“And can it be that in a world so full and busy the loss of one creature makes a void so wide and deep that nothing but the width and depth of eternity can fill it up!” –Charles Dickens
As a mother and grandmother, I have one word to describe how I felt when I started reading this book – frantic! Ava and Matt’s two-year-old daughter is missing and their loss, guilt, fear, and disbelief are so heartbreakingly real it pulses off every page.
Set in the present day, The Housewarming starts a year after the disappearance of Ava and Matt’s infant daughter, Abi. With no motive and no suspects, the couple are no closer to knowing what happened to their daughter on that fateful day any more than the police are. Abi was last seen at home, sitting in her pushchair in the hallway. Ava, who blames herself for leaving the front door open, and whose grief feels so realistic it pours from the pages, replays that terrible morning repeatedly in her head. Matt, on the other hand, is desperate to move on and find, or at least try to, a way to start living again. Their neighbours, the Lovegood’s, are having a housewarming and Matt thinks it would be a good idea for them to accept their invitation, if only to help Ava, now a virtual recluse, to start socialising with people again. Reluctantly, Ava agrees. However, conversations with friends at the housewarming about Abi’s disappearance leave Ava with more questions than she already had. Questions that, as she digs deeper, lead to devastating answers.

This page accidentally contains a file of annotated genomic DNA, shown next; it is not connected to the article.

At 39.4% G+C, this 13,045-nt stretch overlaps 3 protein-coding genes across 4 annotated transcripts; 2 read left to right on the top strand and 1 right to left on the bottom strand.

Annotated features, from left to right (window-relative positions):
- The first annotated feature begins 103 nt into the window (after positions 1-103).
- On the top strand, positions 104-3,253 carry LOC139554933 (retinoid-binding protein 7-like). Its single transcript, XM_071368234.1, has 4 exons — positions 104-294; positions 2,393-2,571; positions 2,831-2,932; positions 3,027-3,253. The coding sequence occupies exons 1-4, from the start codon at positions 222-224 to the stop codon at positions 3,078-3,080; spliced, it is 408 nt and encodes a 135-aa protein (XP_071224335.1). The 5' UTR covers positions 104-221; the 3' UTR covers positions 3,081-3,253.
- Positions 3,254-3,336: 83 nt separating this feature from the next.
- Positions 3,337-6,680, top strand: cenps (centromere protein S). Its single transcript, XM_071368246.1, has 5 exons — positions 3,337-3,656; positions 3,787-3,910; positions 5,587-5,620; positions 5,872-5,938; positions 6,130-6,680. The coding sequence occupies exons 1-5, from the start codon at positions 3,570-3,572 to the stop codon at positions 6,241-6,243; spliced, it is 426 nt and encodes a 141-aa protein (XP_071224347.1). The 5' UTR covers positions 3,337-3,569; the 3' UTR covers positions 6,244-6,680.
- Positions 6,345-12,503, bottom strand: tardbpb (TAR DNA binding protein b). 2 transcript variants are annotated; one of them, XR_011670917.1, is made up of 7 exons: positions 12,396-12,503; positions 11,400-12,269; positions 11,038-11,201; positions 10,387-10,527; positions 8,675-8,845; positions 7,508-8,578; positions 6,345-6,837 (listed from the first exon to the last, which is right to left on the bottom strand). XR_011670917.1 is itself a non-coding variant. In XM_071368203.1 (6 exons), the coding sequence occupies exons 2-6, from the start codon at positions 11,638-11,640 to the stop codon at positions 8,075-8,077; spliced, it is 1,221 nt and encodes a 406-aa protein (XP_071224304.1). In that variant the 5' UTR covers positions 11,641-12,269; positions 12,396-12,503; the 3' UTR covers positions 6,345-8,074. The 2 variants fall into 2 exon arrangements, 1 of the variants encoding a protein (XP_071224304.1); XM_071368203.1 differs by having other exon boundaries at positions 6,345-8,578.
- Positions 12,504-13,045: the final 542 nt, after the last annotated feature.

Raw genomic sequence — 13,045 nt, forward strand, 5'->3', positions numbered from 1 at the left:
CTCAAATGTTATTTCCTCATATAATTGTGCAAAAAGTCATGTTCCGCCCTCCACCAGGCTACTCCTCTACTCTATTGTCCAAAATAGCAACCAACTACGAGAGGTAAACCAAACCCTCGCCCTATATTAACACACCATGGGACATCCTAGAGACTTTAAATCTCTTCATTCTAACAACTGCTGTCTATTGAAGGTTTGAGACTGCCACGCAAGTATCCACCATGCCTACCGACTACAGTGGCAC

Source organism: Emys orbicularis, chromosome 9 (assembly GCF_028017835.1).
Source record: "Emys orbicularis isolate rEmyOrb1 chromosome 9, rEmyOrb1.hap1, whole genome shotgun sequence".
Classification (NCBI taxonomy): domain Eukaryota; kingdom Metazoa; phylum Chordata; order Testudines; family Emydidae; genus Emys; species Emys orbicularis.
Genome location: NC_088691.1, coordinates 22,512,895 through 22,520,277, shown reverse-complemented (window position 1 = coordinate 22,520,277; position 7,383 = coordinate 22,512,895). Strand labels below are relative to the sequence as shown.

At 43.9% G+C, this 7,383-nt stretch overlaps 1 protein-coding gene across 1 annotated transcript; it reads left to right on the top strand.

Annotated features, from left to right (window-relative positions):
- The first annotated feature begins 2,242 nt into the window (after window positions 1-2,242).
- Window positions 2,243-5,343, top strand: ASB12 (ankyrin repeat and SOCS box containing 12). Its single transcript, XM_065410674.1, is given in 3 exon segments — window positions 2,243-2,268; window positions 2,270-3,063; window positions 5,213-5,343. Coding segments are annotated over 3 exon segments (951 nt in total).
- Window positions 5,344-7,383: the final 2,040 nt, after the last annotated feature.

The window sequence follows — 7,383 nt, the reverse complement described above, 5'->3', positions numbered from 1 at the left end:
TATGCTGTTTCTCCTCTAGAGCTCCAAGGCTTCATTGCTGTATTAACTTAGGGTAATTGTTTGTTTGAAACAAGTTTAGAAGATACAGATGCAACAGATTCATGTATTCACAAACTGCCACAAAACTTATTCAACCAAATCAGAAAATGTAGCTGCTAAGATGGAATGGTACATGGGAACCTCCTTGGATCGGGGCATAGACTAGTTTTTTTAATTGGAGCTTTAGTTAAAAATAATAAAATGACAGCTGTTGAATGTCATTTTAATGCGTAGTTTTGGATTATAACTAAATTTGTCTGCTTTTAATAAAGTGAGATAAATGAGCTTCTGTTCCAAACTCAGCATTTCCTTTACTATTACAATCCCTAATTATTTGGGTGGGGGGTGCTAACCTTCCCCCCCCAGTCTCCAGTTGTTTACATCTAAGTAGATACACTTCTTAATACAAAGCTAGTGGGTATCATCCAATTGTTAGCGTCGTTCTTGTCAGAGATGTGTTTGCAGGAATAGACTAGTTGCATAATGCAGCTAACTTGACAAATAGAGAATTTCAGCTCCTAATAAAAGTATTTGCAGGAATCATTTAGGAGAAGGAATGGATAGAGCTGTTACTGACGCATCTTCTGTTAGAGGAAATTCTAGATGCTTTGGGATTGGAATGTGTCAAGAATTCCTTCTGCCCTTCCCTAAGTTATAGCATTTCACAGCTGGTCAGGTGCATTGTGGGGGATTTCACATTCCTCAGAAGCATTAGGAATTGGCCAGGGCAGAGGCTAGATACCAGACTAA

Narrated in dual timelines one year apart, The Housewarming, which centres around a missing child, is not an easy read. The writing, however, is stunning; hauntingly good. Ava’s remorse and regret is tangible, and although heartrending it is also gripping and once started, impossible to put down.